ASHLAND An admitted germophobe and clean freak, Donella Porter, a respiratory therapist from Olive Hill, is sure she contracted COVID-19 through the air.
“I wiped all surfaces that would be touched with disinfectant. We quit going to church a week before the governor said we needed to. I felt I was at high risk of exposure because of my job and didn’t want to potentially bring anything in on the elderly in my church,” she said, noting she was the first case in Carter County. “We quit eating out, not even going through a drive-thru, even before the governor announced the shutdown of eat-in restaurants.”
Porter shared many details of her illness on social media, hoping it would help others.
She said her family shopped at just two stores once a week, cleaned the debit card and sanitized their hands immediately afterward. They wiped items purchased with sanitizer before coming into the house and left worn clothing and shoes in the garage to shower immediately.
“We were being ‘healthy at home.’ We did every single thing we were asked to do and then some. My point is this: If I, the complete germophobe, can get this virus, anyone can! It is very, very sneaky.”
After nearly two weeks of fever, allergy-like symptoms and cough, body aches, chills, headache, fatigue and loss of her sense of taste and smell, Porter said on Facebook on Monday she had come through her illness.
But some COVID patients continue to test positive even after a two-week quarantine period.
Chris Crum, director of the Greenup County Health Department, said his county has had 10 cases of coronavirus as of Tuesday, with no recoveries yet.
He said a couple of patients have tested positive, even though their symptoms have improved.
“After 14 days, they’re still testing positive,” he said. “People are possibly going to stay self-isolated longer than 14 days.”
He said despite feeling better, a positive test means the patient could get worse again.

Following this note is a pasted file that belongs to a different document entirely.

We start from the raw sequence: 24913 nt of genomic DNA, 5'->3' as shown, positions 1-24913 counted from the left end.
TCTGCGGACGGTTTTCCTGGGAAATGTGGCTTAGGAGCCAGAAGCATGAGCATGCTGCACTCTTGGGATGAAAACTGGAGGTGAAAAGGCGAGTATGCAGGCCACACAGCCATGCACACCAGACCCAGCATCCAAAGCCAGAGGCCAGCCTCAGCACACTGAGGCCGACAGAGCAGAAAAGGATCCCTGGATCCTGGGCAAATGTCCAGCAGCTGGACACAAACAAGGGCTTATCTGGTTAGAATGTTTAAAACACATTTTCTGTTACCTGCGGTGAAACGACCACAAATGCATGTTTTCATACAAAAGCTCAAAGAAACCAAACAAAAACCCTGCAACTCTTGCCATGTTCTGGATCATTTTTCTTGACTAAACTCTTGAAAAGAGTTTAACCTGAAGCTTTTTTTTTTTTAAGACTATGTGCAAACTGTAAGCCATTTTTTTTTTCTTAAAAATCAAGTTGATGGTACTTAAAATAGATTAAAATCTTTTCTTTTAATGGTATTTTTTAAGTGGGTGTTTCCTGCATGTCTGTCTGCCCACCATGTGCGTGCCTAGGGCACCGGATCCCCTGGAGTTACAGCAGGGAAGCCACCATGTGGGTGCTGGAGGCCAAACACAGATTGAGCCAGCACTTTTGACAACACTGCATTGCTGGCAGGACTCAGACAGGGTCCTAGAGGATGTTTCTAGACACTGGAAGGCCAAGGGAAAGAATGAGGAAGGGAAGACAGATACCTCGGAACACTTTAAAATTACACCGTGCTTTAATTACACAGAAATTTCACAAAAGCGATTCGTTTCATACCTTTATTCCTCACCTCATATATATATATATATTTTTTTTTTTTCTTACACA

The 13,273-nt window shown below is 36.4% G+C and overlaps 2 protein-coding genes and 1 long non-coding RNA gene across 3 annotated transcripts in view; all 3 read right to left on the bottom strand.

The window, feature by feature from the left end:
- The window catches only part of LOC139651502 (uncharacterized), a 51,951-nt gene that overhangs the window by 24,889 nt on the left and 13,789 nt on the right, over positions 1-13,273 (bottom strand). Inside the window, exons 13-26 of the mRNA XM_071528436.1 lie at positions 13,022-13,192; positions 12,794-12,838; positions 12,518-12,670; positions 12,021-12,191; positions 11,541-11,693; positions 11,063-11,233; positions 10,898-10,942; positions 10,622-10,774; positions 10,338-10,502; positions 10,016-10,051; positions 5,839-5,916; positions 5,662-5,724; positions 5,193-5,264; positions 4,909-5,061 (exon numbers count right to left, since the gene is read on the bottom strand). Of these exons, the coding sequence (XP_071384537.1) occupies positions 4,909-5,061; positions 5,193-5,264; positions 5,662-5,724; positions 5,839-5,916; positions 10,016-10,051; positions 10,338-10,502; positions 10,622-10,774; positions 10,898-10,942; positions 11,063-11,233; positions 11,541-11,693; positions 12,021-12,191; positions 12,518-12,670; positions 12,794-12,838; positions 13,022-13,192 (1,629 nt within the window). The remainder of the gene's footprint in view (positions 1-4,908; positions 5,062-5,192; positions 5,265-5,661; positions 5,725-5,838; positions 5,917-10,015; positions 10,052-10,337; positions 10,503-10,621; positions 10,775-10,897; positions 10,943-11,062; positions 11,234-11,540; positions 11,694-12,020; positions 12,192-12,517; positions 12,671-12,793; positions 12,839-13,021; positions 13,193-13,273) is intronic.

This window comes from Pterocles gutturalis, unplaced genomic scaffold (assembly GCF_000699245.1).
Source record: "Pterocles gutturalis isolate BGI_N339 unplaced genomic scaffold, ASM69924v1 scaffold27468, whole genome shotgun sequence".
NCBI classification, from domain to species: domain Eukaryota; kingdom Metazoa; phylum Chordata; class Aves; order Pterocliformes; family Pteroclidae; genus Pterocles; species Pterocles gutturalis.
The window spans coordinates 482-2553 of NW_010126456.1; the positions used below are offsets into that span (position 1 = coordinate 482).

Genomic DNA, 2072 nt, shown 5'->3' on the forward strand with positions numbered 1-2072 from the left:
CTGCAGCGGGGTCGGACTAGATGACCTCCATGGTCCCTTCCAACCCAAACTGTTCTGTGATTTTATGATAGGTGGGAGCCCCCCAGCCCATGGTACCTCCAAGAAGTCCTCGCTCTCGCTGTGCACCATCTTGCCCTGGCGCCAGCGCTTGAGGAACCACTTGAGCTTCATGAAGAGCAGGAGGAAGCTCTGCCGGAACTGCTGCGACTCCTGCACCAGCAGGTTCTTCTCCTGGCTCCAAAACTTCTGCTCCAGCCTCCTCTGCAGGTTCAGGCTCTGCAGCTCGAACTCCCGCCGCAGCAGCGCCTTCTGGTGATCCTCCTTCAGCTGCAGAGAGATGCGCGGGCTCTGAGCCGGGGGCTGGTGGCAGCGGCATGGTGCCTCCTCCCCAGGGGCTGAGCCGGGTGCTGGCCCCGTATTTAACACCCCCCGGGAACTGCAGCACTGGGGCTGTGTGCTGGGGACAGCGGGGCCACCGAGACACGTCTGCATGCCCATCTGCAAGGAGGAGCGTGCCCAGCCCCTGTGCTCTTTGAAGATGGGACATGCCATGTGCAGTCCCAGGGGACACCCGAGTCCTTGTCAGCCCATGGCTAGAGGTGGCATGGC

“You would have to do an antibody test,” he said. “Some sites around the state will be announced, but we’ll have to get clarification form the state in a day or two.”
Most tests for the coronavirus are given at King’s Daughters Medical Center or Southern Ohio Medical Center, Crum said.
“Testing is limited in our area,” he said. “Most of the local providers are not able to provide those tests.” He said the health department also has received test results from Cabell Huntington Hospital in Huntington and Lewis Family Care in Ashland.
To protect first responders, he said Greenup County’s 911 system is temporarily flagging residences with occupants testing positive.
Matt Anderson, emergency preparedness coordinator at the Ashland-Boyd County Health Department, said recovery and testing positive are a little different.
“For a patient to be recovered and out of isolation, they need to be seven days out from symptom onset date, have resolution of respiratory symptoms and be without fever for three days with the use of ibuprofen,” Anderson said. “A health care worker is required to have two negative tests separated by 24 hours.”
Porter was tested at a drive-thru site on March 31 and learned on April 2 she had tested positive. Her wide variety of symptoms eased and intensified and sleep was difficult. By April 4, she rested better, but that was on and off, too. She had no fever or cough and other symptoms. “The KDMC provider told me he hoped I stayed symptom-free, as the symptoms come in waves,” she recalled.
By the ninth day, she started feeling a great deal better and had avoided fever for more than a week.
“I actually felt like a human today, so I changed my sheets and might have overdone it,” she said on Facebook. “Feeling better and getting stronger.”
On April 9, she continued to improve but reported a little lung discomfort.
“Lungs feel a little ‘off’ today. Feel like I have a tickle in my chest and I need to cough. Kinda like I can’t get a good deep breath,” she wrote. “Really amped up my breathing exercises today. Oxygen level is good 97-98%. Heart rate has been up today. COVID provider said I need to push more fluids, as this is a sign of dehydration. She also said my description of symptoms today is consistent with what other patients are telling her toward the tail end of this.”
Jeff Barker, director of the Carter County Health Department, said it’s true health care workers must have two negative tests before returning to work, and that a positive test would indicate the patient is still “shedding the virus.”
“I don’t fully understand everything about the virus and, unfortunately, nobody else does, either,” he said. “I don’t know how long someone who is recovering will be shedding the virus after he or she gets to feeling better."
He said no matter how much better a COVID-19 patient feels, the patient could still be contagious and should continue quarantine in light of a positive test.
“We don’t know enough about it to know exactly how it’s going to work,” Barker said.
Carter County had five cases of COVID-19 as of Tuesday; one has recovered.
“So far, all of the cases we’ve had have been people sick at home. We haven’t had anyone hospitalized,” Barker said. “There have been a couple who don’t even feel bad. … It’s just affecting everyone differently.”
Boyd County reported 27 cases as of Tuesday, with eight recovered, Anderson said.
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